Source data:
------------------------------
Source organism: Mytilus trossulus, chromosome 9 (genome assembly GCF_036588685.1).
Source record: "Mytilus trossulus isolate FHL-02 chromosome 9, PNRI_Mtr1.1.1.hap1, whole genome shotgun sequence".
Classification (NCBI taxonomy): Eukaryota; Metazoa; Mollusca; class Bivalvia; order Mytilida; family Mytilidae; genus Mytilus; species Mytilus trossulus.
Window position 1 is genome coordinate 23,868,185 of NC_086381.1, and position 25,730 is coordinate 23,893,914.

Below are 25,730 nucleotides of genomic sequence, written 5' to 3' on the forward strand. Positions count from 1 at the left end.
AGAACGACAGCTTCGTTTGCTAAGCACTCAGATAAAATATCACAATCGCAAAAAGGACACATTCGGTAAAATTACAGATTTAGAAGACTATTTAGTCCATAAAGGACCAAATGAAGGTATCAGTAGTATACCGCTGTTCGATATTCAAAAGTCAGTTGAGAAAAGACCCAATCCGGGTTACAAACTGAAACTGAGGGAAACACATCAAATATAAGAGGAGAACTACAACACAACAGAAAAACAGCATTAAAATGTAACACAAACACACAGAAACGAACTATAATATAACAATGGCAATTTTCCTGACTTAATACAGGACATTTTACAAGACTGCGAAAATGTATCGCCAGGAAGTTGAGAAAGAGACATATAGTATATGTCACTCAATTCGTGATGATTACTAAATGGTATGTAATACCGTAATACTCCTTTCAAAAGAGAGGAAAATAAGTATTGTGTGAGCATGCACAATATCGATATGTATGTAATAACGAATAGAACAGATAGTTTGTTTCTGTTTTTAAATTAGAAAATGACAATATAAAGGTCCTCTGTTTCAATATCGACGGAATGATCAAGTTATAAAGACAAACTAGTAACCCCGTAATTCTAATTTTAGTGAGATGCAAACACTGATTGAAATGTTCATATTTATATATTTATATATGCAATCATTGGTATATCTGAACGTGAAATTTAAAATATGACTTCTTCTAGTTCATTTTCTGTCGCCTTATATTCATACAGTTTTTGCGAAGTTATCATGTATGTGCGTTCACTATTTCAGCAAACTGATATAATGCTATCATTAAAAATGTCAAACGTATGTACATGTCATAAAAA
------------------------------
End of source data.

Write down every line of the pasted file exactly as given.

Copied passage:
Source organism: Mytilus trossulus, chromosome 9 (genome assembly GCF_036588685.1).
Source record: "Mytilus trossulus isolate FHL-02 chromosome 9, PNRI_Mtr1.1.1.hap1, whole genome shotgun sequence".
Classification (NCBI taxonomy): Eukaryota; Metazoa; Mollusca; class Bivalvia; order Mytilida; family Mytilidae; genus Mytilus; species Mytilus trossulus.
Window position 1 is genome coordinate 23,868,185 of NC_086381.1, and position 25,730 is coordinate 23,893,914.

Below are 25,730 nucleotides of genomic sequence, written 5' to 3' on the forward strand. Positions count from 1 at the left end.
AGAACGACAGCTTCGTTTGCTAAGCACTCAGATAAAATATCACAATCGCAAAAAGGACACATTCGGTAAAATTACAGATTTAGAAGACTATTTAGTCCATAAAGGACCAAATGAAGGTATCAGTAGTATACCGCTGTTCGATATTCAAAAGTCAGTTGAGAAAAGACCCAATCCGGGTTACAAACTGAAACTGAGGGAAACACATCAAATATAAGAGGAGAACTACAACACAACAGAAAAACAGCATTAAAATGTAACACAAACACACAGAAACGAACTATAATATAACAATGGCAATTTTCCTGACTTAATACAGGACATTTTACAAGACTGCGAAAATGTATCGCCAGGAAGTTGAGAAAGAGACATATAGTATATGTCACTCAATTCGTGATGATTACTAAATGGTATGTAATACCGTAATACTCCTTTCAAAAGAGAGGAAAATAAGTATTGTGTGAGCATGCACAATATCGATATGTATGTAATAACGAATAGAACAGATAGTTTGTTTCTGTTTTTAAATTAGAAAATGACAATATAAAGGTCCTCTGTTTCAATATCGACGGAATGATCAAGTTATAAAGACAAACTAGTAACCCCGTAATTCTAATTTTAGTGAGATGCAAACACTGATTGAAATGTTCATATTTATATATTTATATATGCAATCATTGGTATATCTGAACGTGAAATTTAAAATATGACTTCTTCTAGTTCATTTTCTGTCGCCTTATATTCATACAGTTTTTGCGAAGTTATCATGTATGTGCGTTCACTATTTCAGCAAACTGATATAATGCTATCATTAAAAATGTCAAACGTATGTACATGTCATAAAAA